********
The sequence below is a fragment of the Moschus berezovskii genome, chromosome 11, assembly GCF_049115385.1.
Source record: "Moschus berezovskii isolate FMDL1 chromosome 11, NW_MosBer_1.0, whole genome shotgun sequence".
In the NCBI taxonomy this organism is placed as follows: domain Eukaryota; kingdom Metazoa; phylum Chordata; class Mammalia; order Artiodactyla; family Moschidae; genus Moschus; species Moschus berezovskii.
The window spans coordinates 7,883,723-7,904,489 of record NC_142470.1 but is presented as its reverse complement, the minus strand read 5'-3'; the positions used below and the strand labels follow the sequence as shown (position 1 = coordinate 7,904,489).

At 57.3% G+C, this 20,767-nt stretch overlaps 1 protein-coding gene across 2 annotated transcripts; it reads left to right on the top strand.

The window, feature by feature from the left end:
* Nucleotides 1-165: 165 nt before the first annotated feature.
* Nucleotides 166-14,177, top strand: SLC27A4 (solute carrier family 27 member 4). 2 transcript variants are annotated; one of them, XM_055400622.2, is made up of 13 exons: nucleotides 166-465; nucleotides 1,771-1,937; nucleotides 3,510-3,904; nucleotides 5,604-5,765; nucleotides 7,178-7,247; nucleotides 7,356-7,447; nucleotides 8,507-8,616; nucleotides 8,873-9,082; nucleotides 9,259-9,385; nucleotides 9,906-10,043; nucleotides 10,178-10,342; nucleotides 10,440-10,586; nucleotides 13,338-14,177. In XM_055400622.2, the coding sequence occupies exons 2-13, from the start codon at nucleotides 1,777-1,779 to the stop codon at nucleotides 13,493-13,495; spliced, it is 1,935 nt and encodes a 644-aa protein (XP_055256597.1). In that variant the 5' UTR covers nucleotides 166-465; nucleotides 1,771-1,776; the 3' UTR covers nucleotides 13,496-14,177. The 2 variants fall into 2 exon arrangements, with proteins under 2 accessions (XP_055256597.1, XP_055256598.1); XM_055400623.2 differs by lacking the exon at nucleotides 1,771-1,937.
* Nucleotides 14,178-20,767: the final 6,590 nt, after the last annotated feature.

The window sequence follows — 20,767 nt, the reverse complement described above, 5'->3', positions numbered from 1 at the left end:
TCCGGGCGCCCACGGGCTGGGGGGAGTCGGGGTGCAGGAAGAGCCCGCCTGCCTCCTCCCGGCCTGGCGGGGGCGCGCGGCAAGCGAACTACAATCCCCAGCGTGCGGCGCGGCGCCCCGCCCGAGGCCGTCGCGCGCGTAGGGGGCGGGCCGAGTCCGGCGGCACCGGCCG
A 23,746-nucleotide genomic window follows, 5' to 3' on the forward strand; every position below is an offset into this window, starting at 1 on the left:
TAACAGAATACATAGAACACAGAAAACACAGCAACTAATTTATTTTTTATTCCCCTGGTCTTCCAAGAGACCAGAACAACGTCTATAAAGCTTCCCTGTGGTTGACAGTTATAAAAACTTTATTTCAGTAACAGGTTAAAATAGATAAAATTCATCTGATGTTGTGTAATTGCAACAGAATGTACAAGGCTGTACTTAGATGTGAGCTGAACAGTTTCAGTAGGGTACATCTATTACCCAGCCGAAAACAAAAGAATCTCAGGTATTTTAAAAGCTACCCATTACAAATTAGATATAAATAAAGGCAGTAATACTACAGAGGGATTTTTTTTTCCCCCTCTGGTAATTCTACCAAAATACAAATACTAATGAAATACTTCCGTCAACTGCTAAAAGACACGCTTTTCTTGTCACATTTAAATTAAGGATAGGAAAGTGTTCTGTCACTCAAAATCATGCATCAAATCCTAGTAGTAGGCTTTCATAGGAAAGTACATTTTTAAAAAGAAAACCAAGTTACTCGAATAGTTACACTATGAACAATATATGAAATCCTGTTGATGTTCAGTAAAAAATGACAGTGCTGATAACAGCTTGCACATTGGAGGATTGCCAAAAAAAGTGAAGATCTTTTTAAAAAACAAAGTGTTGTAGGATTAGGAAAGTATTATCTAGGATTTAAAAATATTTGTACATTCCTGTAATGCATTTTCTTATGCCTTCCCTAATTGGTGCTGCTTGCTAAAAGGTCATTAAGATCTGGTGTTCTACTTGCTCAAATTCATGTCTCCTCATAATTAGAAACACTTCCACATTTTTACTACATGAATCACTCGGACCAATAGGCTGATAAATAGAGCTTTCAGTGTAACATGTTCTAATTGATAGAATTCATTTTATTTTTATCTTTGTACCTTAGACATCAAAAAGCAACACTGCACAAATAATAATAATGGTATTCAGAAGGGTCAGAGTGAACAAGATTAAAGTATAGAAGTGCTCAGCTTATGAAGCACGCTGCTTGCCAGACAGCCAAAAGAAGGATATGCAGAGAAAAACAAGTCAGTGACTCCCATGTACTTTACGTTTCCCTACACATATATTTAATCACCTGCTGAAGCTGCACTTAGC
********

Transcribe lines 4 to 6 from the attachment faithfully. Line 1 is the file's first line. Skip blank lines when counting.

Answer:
The window spans coordinates 7,883,723-7,904,489 of record NC_142470.1 but is presented as its reverse complement, the minus strand read 5'-3'; the positions used below and the strand labels follow the sequence as shown (position 1 = coordinate 7,904,489).

At 57.3% G+C, this 20,767-nt stretch overlaps 1 protein-coding gene across 2 annotated transcripts; it reads left to right on the top strand.

The window, feature by feature from the left end: